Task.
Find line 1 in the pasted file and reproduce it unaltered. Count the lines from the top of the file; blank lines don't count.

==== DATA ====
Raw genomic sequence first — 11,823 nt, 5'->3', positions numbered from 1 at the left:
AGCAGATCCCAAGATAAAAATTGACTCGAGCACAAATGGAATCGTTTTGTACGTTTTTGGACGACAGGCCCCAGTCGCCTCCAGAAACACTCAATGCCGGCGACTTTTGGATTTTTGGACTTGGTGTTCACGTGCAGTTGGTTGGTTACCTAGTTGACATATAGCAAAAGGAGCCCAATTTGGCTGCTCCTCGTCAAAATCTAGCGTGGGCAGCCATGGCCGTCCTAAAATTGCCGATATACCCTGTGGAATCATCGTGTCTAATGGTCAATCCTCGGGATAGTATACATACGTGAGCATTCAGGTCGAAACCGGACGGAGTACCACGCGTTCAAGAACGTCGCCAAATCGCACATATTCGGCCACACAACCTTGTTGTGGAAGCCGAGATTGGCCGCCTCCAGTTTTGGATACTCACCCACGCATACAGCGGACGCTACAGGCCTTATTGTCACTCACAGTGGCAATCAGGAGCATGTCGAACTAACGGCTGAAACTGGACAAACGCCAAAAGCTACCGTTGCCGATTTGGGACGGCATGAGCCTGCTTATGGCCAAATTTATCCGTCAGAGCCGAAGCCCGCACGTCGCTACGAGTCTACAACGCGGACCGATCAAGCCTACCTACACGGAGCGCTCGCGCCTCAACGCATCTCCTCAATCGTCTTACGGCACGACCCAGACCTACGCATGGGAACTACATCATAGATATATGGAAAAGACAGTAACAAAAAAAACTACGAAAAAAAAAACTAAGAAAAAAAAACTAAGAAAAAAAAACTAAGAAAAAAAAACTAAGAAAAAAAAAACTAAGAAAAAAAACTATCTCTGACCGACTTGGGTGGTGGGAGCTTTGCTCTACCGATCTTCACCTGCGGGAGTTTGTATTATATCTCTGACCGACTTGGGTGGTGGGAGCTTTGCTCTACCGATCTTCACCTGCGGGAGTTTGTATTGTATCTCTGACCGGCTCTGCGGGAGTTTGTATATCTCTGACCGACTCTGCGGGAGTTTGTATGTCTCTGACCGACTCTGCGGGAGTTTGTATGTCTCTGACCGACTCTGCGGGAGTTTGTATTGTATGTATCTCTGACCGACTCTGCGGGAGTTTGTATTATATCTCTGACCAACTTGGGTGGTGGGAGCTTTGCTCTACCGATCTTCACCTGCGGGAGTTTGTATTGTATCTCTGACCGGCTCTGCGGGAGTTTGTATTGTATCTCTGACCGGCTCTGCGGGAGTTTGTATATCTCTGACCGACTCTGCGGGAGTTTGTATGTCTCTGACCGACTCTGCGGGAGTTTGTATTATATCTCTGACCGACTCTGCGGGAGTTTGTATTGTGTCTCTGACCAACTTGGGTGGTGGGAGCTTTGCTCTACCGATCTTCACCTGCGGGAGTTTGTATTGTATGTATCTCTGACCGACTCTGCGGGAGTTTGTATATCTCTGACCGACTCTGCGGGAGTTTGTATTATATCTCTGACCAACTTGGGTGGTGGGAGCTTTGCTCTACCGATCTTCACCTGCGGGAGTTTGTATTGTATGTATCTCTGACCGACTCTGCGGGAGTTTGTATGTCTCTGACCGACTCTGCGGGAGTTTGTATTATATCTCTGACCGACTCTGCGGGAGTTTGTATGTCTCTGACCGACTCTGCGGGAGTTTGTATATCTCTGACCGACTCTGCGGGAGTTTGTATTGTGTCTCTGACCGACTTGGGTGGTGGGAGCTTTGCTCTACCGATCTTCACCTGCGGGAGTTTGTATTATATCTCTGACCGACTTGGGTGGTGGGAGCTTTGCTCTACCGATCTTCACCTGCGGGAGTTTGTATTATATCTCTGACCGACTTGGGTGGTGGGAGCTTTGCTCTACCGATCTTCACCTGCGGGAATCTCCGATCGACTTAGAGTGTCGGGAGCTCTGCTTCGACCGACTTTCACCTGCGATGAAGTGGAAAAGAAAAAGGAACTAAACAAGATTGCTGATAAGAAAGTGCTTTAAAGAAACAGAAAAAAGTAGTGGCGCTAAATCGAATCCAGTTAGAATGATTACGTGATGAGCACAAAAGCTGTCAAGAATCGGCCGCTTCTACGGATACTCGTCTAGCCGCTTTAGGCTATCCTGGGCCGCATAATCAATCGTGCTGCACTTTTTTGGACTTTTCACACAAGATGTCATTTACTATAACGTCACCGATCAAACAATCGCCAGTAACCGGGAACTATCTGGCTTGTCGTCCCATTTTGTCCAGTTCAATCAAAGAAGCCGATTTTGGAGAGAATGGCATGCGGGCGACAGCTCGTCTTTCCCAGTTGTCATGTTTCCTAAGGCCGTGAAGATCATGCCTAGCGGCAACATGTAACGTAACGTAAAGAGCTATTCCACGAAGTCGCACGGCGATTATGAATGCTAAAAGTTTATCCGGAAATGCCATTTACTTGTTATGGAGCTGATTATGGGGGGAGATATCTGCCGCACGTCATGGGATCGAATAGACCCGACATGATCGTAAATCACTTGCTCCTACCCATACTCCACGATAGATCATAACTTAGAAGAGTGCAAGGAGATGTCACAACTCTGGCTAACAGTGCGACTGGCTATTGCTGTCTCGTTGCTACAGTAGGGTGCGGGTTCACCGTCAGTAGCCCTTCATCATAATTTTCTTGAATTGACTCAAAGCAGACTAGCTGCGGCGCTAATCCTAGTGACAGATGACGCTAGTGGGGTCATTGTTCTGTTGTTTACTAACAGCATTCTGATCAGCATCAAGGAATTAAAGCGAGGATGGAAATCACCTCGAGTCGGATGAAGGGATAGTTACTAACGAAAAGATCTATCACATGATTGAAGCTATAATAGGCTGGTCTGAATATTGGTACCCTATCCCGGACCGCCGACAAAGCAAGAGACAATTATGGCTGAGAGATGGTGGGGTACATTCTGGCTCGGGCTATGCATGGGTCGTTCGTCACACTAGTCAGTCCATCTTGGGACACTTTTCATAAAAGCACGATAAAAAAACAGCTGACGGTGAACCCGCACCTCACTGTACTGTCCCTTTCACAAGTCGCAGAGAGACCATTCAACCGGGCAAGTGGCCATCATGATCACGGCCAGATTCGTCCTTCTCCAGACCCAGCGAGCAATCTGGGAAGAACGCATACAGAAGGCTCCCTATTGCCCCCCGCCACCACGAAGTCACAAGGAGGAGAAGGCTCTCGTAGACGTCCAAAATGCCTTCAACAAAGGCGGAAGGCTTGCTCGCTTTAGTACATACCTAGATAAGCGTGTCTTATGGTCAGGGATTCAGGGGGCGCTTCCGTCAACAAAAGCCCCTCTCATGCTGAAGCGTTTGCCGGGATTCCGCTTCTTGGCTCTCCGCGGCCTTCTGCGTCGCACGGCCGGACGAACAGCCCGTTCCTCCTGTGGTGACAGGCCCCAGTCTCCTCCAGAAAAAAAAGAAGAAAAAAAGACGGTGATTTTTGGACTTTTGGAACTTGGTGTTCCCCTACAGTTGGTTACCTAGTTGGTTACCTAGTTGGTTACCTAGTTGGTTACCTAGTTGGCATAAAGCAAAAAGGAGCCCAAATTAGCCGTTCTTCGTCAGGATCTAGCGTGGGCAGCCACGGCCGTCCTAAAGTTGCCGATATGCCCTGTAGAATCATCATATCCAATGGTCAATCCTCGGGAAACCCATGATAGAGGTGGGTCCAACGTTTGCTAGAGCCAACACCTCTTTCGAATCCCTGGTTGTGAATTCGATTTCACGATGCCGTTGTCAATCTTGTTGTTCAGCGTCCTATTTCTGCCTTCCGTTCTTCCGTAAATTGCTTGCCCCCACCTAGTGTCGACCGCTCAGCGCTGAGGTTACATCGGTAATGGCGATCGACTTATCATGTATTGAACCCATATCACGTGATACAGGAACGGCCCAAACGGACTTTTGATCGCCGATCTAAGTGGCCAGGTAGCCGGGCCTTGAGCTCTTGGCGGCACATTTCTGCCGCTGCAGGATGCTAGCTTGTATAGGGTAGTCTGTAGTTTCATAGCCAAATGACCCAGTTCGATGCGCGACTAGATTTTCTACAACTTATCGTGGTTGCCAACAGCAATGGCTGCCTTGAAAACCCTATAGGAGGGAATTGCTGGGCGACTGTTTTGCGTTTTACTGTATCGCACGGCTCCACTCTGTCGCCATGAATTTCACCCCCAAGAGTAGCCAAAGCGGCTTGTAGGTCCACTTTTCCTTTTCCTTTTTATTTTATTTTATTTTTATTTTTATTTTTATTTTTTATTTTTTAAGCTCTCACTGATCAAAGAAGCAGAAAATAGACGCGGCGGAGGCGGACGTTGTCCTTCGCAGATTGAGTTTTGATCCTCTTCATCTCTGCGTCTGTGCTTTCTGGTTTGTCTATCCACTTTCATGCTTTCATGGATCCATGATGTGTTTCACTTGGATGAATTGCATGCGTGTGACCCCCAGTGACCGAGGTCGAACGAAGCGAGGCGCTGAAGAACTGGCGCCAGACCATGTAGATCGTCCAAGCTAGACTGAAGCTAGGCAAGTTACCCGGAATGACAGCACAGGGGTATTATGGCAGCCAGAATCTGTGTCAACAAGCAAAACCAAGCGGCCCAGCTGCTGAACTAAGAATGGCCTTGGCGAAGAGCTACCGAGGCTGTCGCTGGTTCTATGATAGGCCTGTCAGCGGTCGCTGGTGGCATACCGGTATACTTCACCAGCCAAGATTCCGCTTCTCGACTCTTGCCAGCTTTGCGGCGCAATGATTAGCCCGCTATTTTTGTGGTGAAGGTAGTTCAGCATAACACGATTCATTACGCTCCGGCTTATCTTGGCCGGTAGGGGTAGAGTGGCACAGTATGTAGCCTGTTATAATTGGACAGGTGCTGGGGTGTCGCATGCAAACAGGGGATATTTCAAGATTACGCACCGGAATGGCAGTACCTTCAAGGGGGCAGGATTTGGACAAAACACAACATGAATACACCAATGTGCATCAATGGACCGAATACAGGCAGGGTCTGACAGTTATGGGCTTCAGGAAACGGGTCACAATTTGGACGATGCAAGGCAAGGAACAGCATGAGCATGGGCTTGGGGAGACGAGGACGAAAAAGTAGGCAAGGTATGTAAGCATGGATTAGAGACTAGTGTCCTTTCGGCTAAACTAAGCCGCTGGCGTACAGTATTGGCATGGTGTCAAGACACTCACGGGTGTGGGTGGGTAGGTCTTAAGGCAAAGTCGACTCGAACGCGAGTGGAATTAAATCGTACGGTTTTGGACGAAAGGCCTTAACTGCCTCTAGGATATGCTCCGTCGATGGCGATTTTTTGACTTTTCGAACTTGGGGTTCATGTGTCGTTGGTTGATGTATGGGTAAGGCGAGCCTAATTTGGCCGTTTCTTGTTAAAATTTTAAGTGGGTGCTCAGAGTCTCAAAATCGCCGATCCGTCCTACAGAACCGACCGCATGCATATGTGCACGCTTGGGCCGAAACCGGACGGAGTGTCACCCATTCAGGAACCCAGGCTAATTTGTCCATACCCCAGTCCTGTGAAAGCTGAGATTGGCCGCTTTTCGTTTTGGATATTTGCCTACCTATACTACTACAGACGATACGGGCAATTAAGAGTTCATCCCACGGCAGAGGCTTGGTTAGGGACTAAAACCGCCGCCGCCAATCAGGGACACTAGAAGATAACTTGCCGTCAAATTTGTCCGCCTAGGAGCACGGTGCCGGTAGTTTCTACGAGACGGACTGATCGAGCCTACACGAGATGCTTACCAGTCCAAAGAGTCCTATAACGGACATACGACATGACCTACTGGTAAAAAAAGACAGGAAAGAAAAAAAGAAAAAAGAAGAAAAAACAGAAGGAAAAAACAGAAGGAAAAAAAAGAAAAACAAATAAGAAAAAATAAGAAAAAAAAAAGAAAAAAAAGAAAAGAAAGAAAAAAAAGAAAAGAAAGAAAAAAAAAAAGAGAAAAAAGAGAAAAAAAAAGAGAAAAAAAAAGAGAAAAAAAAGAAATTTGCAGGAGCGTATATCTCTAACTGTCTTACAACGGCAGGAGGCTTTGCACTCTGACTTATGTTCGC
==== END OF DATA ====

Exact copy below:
Raw genomic sequence first — 11,823 nt, 5'->3', positions numbered from 1 at the left: